The Madisonville City Council, in a nimble, 15-minute long meeting Monday evening whipped through the month’s agenda with little disagreement or discussion on any items.
The closest to disagreement in the night revolved around where to place a memorial plaque for Bobby Rae Nellums, a water department employee killed in an on-the-job accident in 1993.
“I’d like to see it in front of this building right here,” said council member Jerry Harper, expressing his desire to see the memorial at City Hall rather than near Lake Madison Park’s Splash Pad. The Splash Pad is open only from April 15 through Labor Day, Harper noted, which means a City Hall installation would provide more public access for a plaque.
Earlier this year, the council shot down a proposal to rename the Splash Pad for Nellums, with mayor Bill Parten suggesting it would set a dangerous precedent for other city facilities.
City Manager Camilla Viator said she would explore the City Hall option for the council.
The council spent as much time on the Nellums memorial as any other agenda item Monday, approving the wording for the plaque as “In memory of Bobby Nellums, who tragically lost his life on July 27, 1993 while carrying out his duties as a City of Madisonville employee. He will forever be remembered in our hearts.”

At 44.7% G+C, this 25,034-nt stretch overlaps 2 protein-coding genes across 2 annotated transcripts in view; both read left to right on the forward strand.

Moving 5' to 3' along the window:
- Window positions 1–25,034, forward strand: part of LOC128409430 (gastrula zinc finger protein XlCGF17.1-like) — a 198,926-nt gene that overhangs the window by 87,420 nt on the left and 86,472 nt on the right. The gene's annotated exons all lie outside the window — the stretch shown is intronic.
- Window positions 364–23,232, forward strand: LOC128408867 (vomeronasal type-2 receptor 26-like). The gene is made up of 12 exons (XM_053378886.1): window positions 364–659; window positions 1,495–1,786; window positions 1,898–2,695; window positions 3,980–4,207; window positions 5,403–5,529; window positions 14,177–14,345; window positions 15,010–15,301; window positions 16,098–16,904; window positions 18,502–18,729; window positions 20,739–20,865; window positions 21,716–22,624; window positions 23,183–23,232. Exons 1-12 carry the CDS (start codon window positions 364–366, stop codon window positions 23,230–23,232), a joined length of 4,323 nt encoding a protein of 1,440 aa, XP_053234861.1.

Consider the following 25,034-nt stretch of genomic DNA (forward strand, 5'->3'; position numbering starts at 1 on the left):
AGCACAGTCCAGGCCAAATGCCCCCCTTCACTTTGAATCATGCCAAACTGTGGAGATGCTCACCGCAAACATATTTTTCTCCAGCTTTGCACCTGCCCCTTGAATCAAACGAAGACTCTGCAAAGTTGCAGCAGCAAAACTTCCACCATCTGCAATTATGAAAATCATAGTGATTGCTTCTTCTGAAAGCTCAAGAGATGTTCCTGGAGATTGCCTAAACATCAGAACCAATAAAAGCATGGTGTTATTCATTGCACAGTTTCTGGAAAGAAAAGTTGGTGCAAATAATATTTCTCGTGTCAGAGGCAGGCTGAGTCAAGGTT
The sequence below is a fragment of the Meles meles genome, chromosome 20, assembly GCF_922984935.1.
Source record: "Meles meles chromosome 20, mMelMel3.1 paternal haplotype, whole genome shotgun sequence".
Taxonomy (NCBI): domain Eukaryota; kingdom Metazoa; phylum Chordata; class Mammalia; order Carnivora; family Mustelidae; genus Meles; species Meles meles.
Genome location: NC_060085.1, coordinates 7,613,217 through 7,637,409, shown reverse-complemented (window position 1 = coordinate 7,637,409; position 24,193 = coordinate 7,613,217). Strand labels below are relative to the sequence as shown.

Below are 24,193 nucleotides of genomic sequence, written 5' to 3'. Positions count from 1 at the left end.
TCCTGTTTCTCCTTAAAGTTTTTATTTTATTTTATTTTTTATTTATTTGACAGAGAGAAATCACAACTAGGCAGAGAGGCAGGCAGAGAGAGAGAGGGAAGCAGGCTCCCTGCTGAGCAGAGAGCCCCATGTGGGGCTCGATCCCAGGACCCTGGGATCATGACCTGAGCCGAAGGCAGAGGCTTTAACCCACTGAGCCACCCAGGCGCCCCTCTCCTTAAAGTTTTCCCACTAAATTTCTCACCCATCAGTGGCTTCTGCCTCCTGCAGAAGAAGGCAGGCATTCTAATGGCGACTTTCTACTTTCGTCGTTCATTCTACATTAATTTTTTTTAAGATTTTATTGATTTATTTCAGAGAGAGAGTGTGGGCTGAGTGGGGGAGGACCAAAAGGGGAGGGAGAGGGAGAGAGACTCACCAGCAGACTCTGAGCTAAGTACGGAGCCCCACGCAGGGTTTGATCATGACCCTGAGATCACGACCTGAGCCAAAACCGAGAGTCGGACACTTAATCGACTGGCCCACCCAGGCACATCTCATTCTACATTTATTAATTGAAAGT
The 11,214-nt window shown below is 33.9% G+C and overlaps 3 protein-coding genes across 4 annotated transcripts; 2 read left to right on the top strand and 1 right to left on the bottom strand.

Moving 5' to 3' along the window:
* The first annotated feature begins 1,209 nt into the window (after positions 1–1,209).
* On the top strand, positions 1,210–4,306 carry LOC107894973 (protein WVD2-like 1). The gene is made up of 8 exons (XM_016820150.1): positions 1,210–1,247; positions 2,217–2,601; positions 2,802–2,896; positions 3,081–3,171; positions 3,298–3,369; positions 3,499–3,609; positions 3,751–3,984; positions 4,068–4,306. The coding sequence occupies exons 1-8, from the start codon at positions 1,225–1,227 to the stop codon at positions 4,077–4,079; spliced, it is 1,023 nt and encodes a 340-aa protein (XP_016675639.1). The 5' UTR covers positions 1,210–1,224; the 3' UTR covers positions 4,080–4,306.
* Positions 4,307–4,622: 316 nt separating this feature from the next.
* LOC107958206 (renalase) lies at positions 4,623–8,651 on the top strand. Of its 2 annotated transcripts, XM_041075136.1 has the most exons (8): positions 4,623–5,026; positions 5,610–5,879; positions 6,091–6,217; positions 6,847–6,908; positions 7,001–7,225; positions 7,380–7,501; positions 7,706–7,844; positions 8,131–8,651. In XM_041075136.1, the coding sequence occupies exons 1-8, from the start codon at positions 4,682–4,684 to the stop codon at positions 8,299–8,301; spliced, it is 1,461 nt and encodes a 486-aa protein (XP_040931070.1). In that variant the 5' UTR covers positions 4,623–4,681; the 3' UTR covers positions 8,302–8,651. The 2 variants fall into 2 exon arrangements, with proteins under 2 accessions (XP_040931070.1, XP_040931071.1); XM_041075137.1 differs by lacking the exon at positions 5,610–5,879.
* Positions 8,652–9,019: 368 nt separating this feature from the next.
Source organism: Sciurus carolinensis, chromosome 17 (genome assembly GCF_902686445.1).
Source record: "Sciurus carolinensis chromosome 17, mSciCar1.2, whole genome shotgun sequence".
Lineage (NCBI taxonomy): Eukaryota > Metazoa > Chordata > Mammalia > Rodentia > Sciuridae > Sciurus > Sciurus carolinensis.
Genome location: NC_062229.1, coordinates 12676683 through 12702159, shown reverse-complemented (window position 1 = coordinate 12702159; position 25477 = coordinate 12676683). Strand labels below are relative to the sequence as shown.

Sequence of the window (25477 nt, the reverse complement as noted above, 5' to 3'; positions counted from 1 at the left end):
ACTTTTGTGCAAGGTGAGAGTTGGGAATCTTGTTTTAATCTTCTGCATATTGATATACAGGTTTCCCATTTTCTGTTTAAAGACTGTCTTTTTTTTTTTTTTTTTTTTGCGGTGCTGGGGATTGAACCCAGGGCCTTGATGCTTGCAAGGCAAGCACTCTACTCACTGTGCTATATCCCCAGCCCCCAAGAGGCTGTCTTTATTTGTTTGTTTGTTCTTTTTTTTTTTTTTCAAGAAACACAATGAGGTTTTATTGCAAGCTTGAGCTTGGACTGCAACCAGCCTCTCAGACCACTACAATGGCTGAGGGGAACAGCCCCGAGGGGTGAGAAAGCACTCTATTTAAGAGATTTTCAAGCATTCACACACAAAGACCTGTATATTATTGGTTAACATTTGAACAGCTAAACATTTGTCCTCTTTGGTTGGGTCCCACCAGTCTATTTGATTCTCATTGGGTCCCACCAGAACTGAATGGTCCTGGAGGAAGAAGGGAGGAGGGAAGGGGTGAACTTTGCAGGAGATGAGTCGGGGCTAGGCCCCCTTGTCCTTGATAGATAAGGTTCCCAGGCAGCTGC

The council also discussed holding a dedication ceremony when the plaque is installed.
Viator also disclosed Monday that she has contacted “a couple” of architects to start discussion about renovations of the church building on 206 N. McIver owned by the city.
In other actions Monday, the city agreed to continue its membership in the Atmos Cities Steering Committee, committing to a 5-cents-per-capita charge for a fee.
The Atmos Cities Steering Committee is an organization that represents cities and towns in natural gas supply pricing and other issues raised when dealing with a monopoly supplier. Dallas-based Atmos Energy Corp. supplies natural gas utilities to Madisonville and many other areas. The company ranks as one of the largest gas providers in the country, with more than three million customers.
The Atmos Cities Steering Committee represents more than 150 municipalities in Texas who receive gas utility from Atmos in rate cases, rulemakings and legislative efforts that impact natural gas rates.
“They represent us in all things, and for five cents per person, that’s pretty cheap,” Prater said during the discussion.
The council also authorized Viator to explore a new Information Technology contract with The City Technology Group, a local vendor for IT services.
Viator said the new contract, which would replace current vendor McLane Intelligent Solutions, would provide more cost-effective and on-hands consulting specially designed for City Hall and the Madisonville Police Department.
“It’ll be a little cheaper on the monthly bill, but more effective as well,” Viator told the council. No specific finances were discussed.